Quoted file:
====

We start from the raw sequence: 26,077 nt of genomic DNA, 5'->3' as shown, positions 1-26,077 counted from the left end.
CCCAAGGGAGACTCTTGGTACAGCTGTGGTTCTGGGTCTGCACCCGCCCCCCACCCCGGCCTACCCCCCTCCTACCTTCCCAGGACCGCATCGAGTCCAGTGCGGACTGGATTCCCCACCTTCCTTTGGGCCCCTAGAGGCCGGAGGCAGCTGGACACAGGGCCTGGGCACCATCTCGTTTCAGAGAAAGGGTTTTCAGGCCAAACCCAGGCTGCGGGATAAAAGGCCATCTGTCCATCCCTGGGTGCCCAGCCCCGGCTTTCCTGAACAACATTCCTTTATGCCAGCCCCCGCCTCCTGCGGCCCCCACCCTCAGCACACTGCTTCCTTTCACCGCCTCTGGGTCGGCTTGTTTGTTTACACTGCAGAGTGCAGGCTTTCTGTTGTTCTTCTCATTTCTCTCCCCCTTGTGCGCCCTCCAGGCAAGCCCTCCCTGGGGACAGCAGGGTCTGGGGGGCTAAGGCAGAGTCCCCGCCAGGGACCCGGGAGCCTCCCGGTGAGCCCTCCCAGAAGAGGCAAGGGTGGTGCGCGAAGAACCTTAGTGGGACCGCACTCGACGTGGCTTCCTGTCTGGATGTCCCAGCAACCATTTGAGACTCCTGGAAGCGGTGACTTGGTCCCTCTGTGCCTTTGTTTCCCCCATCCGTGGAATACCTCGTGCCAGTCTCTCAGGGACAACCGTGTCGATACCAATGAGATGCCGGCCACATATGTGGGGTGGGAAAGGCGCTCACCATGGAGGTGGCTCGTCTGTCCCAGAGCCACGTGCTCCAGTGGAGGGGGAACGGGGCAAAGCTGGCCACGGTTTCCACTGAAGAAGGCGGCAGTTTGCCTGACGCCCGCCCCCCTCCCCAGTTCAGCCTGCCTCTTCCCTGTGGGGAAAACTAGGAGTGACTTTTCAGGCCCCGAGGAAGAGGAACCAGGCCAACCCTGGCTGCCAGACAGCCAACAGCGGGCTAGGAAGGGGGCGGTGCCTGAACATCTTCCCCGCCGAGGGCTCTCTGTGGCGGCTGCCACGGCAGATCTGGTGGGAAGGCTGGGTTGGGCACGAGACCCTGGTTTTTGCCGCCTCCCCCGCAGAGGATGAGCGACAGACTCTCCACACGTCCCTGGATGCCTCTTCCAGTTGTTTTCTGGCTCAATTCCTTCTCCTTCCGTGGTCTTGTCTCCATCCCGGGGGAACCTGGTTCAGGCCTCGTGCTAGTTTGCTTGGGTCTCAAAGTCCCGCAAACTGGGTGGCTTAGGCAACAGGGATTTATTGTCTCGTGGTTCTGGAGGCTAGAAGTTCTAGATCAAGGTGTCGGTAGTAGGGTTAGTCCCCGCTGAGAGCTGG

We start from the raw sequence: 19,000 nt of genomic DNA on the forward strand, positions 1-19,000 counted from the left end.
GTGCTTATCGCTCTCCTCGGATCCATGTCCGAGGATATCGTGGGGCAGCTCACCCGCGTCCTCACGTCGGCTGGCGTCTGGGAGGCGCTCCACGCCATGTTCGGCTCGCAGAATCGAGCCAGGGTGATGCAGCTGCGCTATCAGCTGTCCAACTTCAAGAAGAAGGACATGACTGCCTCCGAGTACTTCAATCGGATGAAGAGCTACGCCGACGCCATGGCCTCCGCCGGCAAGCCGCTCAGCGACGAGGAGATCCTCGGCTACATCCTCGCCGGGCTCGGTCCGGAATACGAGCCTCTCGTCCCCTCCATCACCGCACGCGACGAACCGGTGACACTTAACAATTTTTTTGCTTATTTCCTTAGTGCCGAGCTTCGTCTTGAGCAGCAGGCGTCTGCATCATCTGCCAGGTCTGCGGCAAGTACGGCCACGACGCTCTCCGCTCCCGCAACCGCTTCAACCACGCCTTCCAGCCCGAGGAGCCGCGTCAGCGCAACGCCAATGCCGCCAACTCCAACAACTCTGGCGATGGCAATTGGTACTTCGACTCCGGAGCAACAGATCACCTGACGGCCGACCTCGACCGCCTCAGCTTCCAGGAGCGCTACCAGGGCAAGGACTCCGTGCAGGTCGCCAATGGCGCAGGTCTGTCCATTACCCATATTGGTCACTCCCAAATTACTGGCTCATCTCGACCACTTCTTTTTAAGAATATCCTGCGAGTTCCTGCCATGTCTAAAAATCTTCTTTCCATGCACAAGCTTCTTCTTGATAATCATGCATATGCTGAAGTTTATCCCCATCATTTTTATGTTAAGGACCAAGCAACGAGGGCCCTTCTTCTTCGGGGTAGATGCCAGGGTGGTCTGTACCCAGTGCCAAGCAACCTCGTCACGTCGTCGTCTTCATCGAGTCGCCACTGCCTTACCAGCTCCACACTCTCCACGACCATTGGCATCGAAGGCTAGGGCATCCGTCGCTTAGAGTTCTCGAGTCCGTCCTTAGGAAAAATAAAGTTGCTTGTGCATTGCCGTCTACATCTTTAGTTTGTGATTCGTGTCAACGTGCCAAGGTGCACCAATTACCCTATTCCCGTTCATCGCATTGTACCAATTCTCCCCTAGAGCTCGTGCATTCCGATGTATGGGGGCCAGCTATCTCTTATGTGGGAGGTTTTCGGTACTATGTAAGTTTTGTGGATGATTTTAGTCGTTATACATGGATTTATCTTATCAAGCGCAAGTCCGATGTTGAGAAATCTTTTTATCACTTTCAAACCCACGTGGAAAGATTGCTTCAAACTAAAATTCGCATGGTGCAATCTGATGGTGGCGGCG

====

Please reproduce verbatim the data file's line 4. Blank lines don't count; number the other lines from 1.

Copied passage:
GTGCTTATCGCTCTCCTCGGATCCATGTCCGAGGATATCGTGGGGCAGCTCACCCGCGTCCTCACGTCGGCTGGCGTCTGGGAGGCGCTCCACGCCATGTTCGGCTCGCAGAATCGAGCCAGGGTGATGCAGCTGCGCTATCAGCTGTCCAACTTCAAGAAGAAGGACATGACTGCCTCCGAGTACTTCAATCGGATGAAGAGCTACGCCGACGCCATGGCCTCCGCCGGCAAGCCGCTCAGCGACGAGGAGATCCTCGGCTACATCCTCGCCGGGCTCGGTCCGGAATACGAGCCTCTCGTCCCCTCCATCACCGCACGCGACGAACCGGTGACACTTAACAATTTTTTTGCTTATTTCCTTAGTGCCGAGCTTCGTCTTGAGCAGCAGGCGTCTGCATCATCTGCCAGGTCTGCGGCAAGTACGGCCACGACGCTCTCCGCTCCCGCAACCGCTTCAACCACGCCTTCCAGCCCGAGGAGCCGCGTCAGCGCAACGCCAATGCCGCCAACTCCAACAACTCTGGCGATGGCAATTGGTACTTCGACTCCGGAGCAACAGATCACCTGACGGCCGACCTCGACCGCCTCAGCTTCCAGGAGCGCTACCAGGGCAAGGACTCCGTGCAGGTCGCCAATGGCGCAGGTCTGTCCATTACCCATATTGGTCACTCCCAAATTACTGGCTCATCTCGACCACTTCTTTTTAAGAATATCCTGCGAGTTCCTGCCATGTCTAAAAATCTTCTTTCCATGCACAAGCTTCTTCTTGATAATCATGCATATGCTGAAGTTTATCCCCATCATTTTTATGTTAAGGACCAAGCAACGAGGGCCCTTCTTCTTCGGGGTAGATGCCAGGGTGGTCTGTACCCAGTGCCAAGCAACCTCGTCACGTCGTCGTCTTCATCGAGTCGCCACTGCCTTACCAGCTCCACACTCTCCACGACCATTGGCATCGAAGGCTAGGGCATCCGTCGCTTAGAGTTCTCGAGTCCGTCCTTAGGAAAAATAAAGTTGCTTGTGCATTGCCGTCTACATCTTTAGTTTGTGATTCGTGTCAACGTGCCAAGGTGCACCAATTACCCTATTCCCGTTCATCGCATTGTACCAATTCTCCCCTAGAGCTCGTGCATTCCGATGTATGGGGGCCAGCTATCTCTTATGTGGGAGGTTTTCGGTACTATGTAAGTTTTGTGGATGATTTTAGTCGTTATACATGGATTTATCTTATCAAGCGCAAGTCCGATGTTGAGAAATCTTTTTATCACTTTCAAACCCACGTGGAAAGATTGCTTCAAACTAAAATTCGCATGGTGCAATCTGATGGTGGCGGCG